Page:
By contrast, colleges and universities, strongholds of Linux and Macintosh computer systems rather than the targeted Microsoft Windows, got off comparatively lightly.

The difference this time was a mix of shrewdness and ruthlessness. While Melissa sent out its tainted e-mails one by one, sometimes overloading the very server that was supposed to distribute them, the Love Bug spewed them as a single batch–and it didn’t stop at the first 50 names.

Nor would you have been protected if your computer was part of a so-called local area network, or LAN. If you were surfing with Internet Explorer, it would reset your home page to a website in the Philippines, from which it would download a second virus–this one designed to round up all those treasured passwords on your hard drive and ship them off to an e-mail address, also in the Philippines.

Love Bug began to mutate. Either the creator or, more likely, other members of the virus-writing clan started editing the virus and reintroducing it to the Internet with some new, tilted spins. One version had the subject line “FWD: Joke.” Another was written in Lithuanian. One, more devious, bore the subject header “Mother’s Day Order Confirmation”–posing as an e-mail receipt for a credit-card transaction for flowers or a gift for Mom. Perhaps most diabolical of all was the version titled “Dangerous Virus Warning,” with an attached file that cleansed the system of the Love Bug but substituted an equally dangerous one of its own.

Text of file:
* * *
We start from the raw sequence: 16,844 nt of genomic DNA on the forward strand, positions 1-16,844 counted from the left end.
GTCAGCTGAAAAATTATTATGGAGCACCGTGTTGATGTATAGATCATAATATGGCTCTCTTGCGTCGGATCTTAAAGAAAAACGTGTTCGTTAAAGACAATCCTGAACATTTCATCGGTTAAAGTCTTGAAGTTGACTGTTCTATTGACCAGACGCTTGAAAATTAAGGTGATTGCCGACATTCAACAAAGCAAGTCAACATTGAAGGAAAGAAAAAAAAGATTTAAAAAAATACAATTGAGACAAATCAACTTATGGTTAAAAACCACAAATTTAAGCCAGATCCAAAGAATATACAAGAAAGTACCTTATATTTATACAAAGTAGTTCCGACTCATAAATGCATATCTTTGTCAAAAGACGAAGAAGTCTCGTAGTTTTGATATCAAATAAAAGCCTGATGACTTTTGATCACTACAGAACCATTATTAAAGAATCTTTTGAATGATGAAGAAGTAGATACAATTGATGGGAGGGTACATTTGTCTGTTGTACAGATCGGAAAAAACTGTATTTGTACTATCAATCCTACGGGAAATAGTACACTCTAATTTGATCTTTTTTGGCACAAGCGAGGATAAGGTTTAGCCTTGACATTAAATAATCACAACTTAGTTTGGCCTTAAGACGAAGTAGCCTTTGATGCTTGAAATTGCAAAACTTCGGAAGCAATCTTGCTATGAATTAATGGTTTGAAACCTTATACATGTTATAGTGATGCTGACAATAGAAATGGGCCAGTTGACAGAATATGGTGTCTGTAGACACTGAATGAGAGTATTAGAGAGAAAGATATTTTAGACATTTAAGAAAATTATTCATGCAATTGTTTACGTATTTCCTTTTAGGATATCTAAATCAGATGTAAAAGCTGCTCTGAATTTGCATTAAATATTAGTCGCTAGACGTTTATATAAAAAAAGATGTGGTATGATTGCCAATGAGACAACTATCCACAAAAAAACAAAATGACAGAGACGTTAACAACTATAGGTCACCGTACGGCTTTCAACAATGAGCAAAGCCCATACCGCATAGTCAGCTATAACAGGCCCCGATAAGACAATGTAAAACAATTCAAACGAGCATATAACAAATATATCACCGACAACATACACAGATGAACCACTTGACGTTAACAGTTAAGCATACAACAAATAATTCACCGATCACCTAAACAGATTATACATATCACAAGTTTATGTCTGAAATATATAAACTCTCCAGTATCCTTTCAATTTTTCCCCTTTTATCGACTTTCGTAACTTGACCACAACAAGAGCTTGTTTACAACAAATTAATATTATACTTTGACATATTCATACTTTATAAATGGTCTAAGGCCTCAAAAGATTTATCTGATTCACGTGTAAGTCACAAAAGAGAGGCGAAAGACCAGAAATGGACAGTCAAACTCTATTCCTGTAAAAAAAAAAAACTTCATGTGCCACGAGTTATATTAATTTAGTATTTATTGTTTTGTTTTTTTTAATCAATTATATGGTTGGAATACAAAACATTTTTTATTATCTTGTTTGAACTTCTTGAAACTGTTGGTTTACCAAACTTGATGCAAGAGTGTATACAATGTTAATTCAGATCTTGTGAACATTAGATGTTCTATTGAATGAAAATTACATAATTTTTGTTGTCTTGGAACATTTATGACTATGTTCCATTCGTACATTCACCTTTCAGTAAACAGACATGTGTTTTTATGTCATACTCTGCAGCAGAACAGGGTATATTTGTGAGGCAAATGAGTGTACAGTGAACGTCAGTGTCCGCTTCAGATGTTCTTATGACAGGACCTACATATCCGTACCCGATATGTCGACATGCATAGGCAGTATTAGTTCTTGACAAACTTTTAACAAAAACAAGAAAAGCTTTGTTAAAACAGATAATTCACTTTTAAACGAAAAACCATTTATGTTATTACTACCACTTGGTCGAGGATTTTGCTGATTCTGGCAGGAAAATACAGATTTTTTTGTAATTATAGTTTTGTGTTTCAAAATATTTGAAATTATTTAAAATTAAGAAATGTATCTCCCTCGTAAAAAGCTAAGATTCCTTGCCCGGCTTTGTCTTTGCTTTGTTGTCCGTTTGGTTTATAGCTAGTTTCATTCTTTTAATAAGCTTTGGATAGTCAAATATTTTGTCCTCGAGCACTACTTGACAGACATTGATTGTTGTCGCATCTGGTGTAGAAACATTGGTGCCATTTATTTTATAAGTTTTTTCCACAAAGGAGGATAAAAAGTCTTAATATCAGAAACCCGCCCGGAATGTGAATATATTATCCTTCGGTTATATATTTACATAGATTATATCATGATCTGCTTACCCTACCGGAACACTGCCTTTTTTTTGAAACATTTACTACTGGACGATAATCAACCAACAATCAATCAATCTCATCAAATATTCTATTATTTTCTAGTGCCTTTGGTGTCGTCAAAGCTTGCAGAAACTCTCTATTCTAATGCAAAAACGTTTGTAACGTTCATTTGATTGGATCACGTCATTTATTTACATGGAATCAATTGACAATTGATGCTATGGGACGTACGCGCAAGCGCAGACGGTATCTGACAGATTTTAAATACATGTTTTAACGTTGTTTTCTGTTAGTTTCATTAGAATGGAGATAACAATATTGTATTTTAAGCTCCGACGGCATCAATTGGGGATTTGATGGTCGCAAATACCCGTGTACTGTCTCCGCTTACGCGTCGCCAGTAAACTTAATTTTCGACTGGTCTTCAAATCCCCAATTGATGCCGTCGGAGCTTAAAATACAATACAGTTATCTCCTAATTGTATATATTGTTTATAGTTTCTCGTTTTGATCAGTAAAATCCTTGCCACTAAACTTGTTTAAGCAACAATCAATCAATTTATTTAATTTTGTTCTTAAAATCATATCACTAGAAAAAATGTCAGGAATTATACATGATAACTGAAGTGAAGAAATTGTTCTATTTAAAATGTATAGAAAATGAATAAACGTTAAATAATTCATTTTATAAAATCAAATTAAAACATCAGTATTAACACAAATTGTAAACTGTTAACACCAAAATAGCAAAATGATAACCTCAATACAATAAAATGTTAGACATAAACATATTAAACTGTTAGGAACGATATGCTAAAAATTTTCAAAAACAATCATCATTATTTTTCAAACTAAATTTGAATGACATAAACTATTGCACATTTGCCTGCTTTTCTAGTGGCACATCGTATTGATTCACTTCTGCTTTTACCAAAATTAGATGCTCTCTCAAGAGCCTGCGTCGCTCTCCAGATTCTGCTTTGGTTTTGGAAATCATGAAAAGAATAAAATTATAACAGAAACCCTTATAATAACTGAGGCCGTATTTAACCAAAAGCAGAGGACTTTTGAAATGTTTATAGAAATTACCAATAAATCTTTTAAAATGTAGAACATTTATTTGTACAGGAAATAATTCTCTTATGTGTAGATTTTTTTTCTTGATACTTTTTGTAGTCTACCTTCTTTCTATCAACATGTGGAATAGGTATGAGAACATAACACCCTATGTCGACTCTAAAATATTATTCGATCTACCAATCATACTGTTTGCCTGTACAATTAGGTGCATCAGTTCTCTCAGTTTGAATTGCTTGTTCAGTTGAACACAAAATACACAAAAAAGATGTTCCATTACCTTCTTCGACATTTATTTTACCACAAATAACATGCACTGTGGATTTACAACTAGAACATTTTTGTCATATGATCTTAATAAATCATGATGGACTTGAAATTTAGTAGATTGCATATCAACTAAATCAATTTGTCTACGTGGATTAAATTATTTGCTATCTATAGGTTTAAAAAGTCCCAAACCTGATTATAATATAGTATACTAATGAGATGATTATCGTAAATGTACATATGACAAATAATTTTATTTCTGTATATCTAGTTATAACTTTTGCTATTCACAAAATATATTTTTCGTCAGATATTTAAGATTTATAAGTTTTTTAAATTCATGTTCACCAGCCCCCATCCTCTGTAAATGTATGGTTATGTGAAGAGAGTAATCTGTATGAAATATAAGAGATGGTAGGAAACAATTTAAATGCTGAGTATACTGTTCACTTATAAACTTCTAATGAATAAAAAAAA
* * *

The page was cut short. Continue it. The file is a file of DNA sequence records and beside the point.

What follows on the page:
The medium may be new, but human nature hasn’t changed: whatever firewalls and antidotes the virus hunters come up with, virus writers will always find a way around them

How to Protect Yourself

–DON’T OPEN E-MAIL from strangers or attachments you weren’t expecting–especially attachments with .EXE extensions

–BACK UP IMPORTANT FILES on floppy discs, Zip drives or other storage devices on a regular basis, so that they can easily be replaced if a virus wipes out your hard drive

–INSTALL THE NEWEST ANTIVIRUS SOFTWARE on your computer, such as Norton Anti-Virus 2000 or McAfee Virus Scan for Windows, or Virex for Macs

–CHECK YOUR SOFTWARE VENDOR’S WEBSITE regularly for updates that will protect against viruses and worms–like the Love Bug–released since your antiviral software was written


Here’s what Norton AntiVirus does automatically:

Checks system files and boot records for viruses at system startup.

Checks programs for viruses at the time you use them.

Scans your startup drive for viruses once per week.

Monitors your computer for any activity that might indicate the work of a virus in action.

Scan files you download from the Internet.

Checks floppy disks for boot viruses when you use them.

Updates your virus protection at least once monthly.